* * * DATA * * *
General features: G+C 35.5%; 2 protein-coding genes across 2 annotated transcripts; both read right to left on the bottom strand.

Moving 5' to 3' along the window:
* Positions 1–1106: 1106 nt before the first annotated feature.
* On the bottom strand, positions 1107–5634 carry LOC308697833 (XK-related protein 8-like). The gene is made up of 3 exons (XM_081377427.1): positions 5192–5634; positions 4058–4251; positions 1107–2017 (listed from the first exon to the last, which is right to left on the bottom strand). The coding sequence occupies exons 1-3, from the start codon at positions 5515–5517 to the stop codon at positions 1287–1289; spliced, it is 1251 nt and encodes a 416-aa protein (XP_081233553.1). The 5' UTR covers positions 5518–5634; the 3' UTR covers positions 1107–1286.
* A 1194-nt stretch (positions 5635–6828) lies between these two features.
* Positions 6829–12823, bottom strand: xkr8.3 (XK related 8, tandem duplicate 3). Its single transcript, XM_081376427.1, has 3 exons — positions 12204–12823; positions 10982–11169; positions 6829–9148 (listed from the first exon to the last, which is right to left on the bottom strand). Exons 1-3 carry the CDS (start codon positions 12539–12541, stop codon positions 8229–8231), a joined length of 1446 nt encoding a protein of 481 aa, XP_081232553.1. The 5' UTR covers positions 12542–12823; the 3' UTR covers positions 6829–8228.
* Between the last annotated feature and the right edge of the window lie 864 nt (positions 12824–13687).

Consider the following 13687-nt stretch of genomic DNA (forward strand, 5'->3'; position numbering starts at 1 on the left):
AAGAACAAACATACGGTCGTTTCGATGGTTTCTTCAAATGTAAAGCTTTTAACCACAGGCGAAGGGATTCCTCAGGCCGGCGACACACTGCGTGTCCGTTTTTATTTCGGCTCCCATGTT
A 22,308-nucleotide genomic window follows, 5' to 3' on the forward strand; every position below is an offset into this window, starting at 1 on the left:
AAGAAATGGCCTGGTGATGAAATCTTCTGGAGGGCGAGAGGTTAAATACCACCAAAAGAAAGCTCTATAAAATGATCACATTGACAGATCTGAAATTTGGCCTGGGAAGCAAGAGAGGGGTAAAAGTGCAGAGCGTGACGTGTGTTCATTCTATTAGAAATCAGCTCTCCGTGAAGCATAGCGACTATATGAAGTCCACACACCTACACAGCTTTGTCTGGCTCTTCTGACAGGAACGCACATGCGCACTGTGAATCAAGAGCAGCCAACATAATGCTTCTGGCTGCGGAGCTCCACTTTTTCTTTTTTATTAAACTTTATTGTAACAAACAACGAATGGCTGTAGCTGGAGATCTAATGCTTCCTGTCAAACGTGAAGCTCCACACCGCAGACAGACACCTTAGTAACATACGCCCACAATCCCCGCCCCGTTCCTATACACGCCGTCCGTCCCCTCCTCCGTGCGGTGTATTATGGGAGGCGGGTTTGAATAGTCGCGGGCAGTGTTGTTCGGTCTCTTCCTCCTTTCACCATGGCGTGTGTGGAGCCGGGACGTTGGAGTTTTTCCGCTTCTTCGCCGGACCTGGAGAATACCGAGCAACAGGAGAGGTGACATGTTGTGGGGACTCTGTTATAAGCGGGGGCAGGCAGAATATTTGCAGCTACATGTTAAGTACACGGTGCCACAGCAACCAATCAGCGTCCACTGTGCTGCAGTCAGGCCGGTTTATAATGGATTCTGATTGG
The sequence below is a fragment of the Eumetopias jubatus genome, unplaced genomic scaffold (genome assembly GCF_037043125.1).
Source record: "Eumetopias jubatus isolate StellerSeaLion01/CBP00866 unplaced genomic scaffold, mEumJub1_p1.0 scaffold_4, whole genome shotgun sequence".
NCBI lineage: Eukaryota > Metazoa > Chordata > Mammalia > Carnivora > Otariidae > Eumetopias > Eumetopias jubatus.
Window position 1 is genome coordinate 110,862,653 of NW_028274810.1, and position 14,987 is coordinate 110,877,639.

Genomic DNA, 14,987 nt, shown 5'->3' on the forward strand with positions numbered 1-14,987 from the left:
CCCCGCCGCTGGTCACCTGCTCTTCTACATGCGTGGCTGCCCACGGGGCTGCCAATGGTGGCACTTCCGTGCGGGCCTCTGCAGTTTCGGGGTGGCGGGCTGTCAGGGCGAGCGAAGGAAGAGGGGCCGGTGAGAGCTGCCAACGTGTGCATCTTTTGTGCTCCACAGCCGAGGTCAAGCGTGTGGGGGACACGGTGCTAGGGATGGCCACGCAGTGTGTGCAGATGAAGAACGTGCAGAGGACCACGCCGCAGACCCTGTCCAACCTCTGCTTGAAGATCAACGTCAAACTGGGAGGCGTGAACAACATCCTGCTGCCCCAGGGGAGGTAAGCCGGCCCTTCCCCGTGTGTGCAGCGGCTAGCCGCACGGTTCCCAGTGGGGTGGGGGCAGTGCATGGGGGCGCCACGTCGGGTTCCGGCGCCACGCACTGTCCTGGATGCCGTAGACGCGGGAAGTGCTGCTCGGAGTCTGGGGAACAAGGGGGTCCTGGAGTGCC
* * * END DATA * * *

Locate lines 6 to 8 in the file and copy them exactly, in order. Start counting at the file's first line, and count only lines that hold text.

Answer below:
* Positions 6829–12823, bottom strand: xkr8.3 (XK related 8, tandem duplicate 3). Its single transcript, XM_081376427.1, has 3 exons — positions 12204–12823; positions 10982–11169; positions 6829–9148 (listed from the first exon to the last, which is right to left on the bottom strand). Exons 1-3 carry the CDS (start codon positions 12539–12541, stop codon positions 8229–8231), a joined length of 1446 nt encoding a protein of 481 aa, XP_081232553.1. The 5' UTR covers positions 12542–12823; the 3' UTR covers positions 6829–8228.
* Between the last annotated feature and the right edge of the window lie 864 nt (positions 12824–13687).

Consider the following 13687-nt stretch of genomic DNA (forward strand, 5'->3'; position numbering starts at 1 on the left):